Two sentenced in Lake Oswego baron robbery case
Trial of third suspect pushed back to February
Two of three accused robbers in the violent home invasion of a Lake Oswego baron last year received reduced sentences in Clackamas County Circuit Court this week, while the trial of the third suspect, who faces murder charges in a separate case, is on hold until February.
Spensir Lee Mourey, 26, and Toni Jean Baker, 35, landed shorter sentences in exchange for their cooperation in the case. Attorneys are now preparing for the trial of the third suspect, David Ray Taylor, 57, a convicted killer also facing murder charges in Lane County. It is unclear how the three are connected.
Taylor was incarcerated for almost three decades for killing a Eugene gas station attendant in the 1970s. He is now also accused in the slaying of a 22-year-old Eugene man who disappeared in August 2012 not long before Taylor, Baker and Mourey were arrested in connection with the local robbery, which had taken place several months before.
The case made headlines at the time not only because violent home invasions are rare in Lake Oswego but also because of the identity of the primary victim: George von Bothmer, better known in some circles as the Baron, or Freiherr George von Bothmer zu Schwegerhoff.
He didnt always have that title. To some, the baron is known more simply as George Criser Davis, and a former teachers aide at Marshall High School in Portland until he was adopted at age 41 by his then-elderly aunt, Baroness Helene von Bothmer zu Schwegerhoff, who had married into German aristocracy. When the baroness died, George von Bothmer was reportedly her heir.
On April 6, 2012, two men posing as U.S. Marshals shouldered their way into von Bothmers home on Indian Creek Way, tied him up and robbed him, his teenage daughter and her boyfriend, who were also at home at the time. One of the men smashed von Bothmer in the face with a handgun, breaking his nose, and at some point a gun was fired, sending a bullet through a wall.
The victim is still fearful for his life, prosecutor Bryan Brock of the Clackamas County Districts Attorneys Office said Tuesday. Von Bothmer wasnt in court and previously declined to comment on the case.
Brock said Mourey and Taylor believed there was a significant amount of money in a safe, and Baker had conducted reconnaissance of the victims home, driving through the neighborhood in advance so their vehicles wouldnt look out of place the day of the robbery, and figuring out when von Bothmer was typically home and when his wife usually left for work.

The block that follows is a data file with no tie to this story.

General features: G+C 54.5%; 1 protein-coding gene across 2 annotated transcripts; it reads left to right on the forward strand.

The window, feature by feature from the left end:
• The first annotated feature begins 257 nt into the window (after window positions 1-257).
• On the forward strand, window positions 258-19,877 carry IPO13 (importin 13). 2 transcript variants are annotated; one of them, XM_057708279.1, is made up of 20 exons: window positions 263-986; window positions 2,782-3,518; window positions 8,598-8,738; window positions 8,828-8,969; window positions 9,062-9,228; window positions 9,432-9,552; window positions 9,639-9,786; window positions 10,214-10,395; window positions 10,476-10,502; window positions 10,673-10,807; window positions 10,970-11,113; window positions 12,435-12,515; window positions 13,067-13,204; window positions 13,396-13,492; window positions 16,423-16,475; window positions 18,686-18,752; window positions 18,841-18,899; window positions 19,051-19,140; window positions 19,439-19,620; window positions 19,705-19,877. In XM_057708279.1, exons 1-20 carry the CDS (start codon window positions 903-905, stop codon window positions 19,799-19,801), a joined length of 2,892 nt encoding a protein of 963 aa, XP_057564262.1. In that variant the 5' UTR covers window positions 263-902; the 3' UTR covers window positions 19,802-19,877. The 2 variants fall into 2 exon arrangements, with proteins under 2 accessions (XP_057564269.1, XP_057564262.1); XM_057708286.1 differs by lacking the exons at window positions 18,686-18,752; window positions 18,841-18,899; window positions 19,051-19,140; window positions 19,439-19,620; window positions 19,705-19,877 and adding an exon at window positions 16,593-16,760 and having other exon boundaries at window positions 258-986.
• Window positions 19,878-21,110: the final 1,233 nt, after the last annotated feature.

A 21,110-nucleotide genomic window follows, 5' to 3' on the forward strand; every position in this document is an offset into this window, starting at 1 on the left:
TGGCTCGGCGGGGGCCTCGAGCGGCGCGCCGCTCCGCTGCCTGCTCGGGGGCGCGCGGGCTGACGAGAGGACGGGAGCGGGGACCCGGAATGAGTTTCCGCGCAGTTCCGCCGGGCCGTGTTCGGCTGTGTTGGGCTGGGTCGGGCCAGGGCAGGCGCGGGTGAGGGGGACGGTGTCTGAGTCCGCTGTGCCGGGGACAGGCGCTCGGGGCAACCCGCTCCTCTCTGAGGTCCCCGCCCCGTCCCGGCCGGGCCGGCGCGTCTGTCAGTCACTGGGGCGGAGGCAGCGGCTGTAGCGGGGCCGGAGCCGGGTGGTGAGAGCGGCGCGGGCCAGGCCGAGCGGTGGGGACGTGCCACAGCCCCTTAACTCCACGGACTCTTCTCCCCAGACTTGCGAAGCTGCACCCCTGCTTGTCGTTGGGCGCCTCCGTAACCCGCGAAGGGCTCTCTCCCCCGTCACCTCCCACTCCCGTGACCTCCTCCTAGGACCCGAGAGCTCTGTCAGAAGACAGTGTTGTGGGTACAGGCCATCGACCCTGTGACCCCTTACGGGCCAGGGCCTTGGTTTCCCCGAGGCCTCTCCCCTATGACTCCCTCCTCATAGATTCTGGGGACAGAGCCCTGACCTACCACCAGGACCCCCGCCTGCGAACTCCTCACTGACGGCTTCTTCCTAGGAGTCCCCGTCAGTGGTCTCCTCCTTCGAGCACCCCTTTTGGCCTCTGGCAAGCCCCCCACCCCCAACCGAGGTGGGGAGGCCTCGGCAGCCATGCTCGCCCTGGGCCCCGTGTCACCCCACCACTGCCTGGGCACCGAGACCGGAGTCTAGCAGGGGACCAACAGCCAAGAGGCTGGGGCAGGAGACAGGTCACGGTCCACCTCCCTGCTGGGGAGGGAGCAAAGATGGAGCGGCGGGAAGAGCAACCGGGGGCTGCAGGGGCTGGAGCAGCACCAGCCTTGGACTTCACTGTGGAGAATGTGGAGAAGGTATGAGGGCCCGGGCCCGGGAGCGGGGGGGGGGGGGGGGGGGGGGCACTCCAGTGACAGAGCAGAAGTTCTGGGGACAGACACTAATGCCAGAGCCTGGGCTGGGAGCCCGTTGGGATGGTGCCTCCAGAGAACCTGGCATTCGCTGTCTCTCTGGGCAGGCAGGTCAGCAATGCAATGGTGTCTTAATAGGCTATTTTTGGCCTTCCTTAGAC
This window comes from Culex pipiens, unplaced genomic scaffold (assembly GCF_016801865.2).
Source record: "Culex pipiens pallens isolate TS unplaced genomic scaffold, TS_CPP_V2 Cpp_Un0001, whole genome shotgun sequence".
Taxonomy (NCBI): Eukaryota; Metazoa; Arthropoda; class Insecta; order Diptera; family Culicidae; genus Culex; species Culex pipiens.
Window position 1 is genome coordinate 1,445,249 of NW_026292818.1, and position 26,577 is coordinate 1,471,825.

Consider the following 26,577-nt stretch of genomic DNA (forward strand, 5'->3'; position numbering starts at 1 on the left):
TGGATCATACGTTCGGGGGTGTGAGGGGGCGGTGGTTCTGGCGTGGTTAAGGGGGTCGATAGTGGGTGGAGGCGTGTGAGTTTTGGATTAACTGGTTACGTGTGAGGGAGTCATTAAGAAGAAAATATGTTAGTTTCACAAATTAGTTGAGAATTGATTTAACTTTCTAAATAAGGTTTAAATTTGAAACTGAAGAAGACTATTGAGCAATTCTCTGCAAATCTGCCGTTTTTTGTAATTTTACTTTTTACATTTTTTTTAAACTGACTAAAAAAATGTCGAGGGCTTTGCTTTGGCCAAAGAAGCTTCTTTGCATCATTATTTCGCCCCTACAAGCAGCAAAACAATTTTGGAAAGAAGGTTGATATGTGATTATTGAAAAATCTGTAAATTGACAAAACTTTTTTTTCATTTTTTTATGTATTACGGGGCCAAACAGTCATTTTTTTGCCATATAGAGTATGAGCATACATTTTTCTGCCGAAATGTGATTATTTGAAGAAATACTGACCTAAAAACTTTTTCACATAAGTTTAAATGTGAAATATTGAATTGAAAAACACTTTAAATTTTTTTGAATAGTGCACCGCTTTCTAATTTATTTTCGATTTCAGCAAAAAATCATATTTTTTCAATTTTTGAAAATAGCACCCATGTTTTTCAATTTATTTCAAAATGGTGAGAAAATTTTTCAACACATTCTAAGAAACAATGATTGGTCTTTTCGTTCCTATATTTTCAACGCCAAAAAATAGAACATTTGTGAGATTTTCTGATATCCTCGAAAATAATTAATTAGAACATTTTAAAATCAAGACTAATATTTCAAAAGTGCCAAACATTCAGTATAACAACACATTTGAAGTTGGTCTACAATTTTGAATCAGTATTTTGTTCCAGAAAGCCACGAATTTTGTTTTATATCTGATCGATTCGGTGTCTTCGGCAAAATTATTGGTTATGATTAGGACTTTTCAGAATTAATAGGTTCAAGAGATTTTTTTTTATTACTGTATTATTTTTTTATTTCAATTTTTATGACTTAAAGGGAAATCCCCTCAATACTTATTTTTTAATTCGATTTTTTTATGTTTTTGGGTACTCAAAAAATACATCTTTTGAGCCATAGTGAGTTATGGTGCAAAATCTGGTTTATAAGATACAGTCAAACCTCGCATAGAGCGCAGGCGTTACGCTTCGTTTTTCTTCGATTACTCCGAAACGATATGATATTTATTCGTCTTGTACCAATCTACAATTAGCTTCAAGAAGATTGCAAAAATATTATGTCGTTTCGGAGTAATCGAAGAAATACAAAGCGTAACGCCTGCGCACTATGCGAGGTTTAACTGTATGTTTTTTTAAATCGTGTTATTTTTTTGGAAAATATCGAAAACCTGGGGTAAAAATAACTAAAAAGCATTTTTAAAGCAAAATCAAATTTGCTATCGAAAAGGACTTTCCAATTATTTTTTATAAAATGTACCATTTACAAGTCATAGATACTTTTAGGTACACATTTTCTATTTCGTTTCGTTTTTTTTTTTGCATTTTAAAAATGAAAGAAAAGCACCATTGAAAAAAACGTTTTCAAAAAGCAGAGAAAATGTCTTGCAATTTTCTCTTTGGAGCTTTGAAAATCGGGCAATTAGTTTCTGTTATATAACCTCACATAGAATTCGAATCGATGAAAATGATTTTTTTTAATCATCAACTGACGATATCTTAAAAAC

The plan was for the men to meet Baker in Wilsonville so they could give her any stolen property; Baker would then deliver it to Eugene. Her anticipated cut was about $500.
Moureys sentence of 90 months was based on a charge of first-degree robbery. Additional charges against him are pending until after Taylors trial.
He had no prior criminal history and expressed remorse when he spoke briefly in court on Monday.
On the other hand, Bakers criminal career began in 1999, when she was convicted of conspiring to commit murder and first-degree assault, Brock said. In that case, convinced a friend was sleeping with her boyfriend, she allegedly worked with someone else to lure the friend up to Mount Scott and attempted to kill the other woman. Baker purchased a poncho, Brock said, to keep blood from getting on her clothes, and they beat her and stabbed her to within an inch of her life.
Baker reportedly gave in to the victims pleas for her life and took her to the hospital with multiple stab wounds, leading to a police investigation and the eventual conviction, Brock said.
She was also convicted in 2007 of hindering prosecution, later of giving false information to a police officer and then of fourth-degree assault in June 2012. In that last case, attorneys said, she physically confronted another woman about having an affair with her husband at their house in Milwaukie, and the victim ended up in the hospital.
Baker declined to speak on her own behalf Tuesday. Her attorney, Eric Hanson, said his client didnt understand the risks of working as a driver in the Lake Oswego robbery.
I dont think she really understood exactly the jeopardy she put herself in, Hanson said.
She agreed to plead guilty to conspiring to commit burglary and robbery and an assault charge in Clackamas County. Combined with an expected 12-month sentence in Washington County, where she is now being charged with being a felon in possession of a firearm following a traffic stop, Baker is expected to serve 110 months in prison. Some of that time could include alternative supervision programs, as she hopes to receive drug abuse treatment while incarcerated, attorneys said.
Clackamas County Circuit Judge Katherine E. Weber said she was hesitant but ultimately agreed to the plea deal.
Addressing Baker, Weber said, You are one of the most, if not the most, dangerous women that Ive ever had appear before me. I dont believe for a second you didnt fully understand what you were doing in this case. I dont believe for a second you didnt fully understand what you were doing in the assault in the fourth degree case, or in the previous conspiracy to commit murder.
Im going to hesitatingly follow the recommendation ... because I want you to be motivated to deal with all of the issues that led you to this kind of place, she said. I want you to be motivated to deal with the drug addiction ... to deal with the anger issues that are obvious to me. And I want for you to be motivated to make every day that you spend in prison count.
This needs to be the end of this behavior. This needs to be the end of this life, and when you walk out of the Coffee Creek Correctional Facility, you need to be prepared to live as a positive, productive member of our society. If you are ever back in this courtroom again, Im not going to follow a recommendation like this, and youll be looking at something far more serious.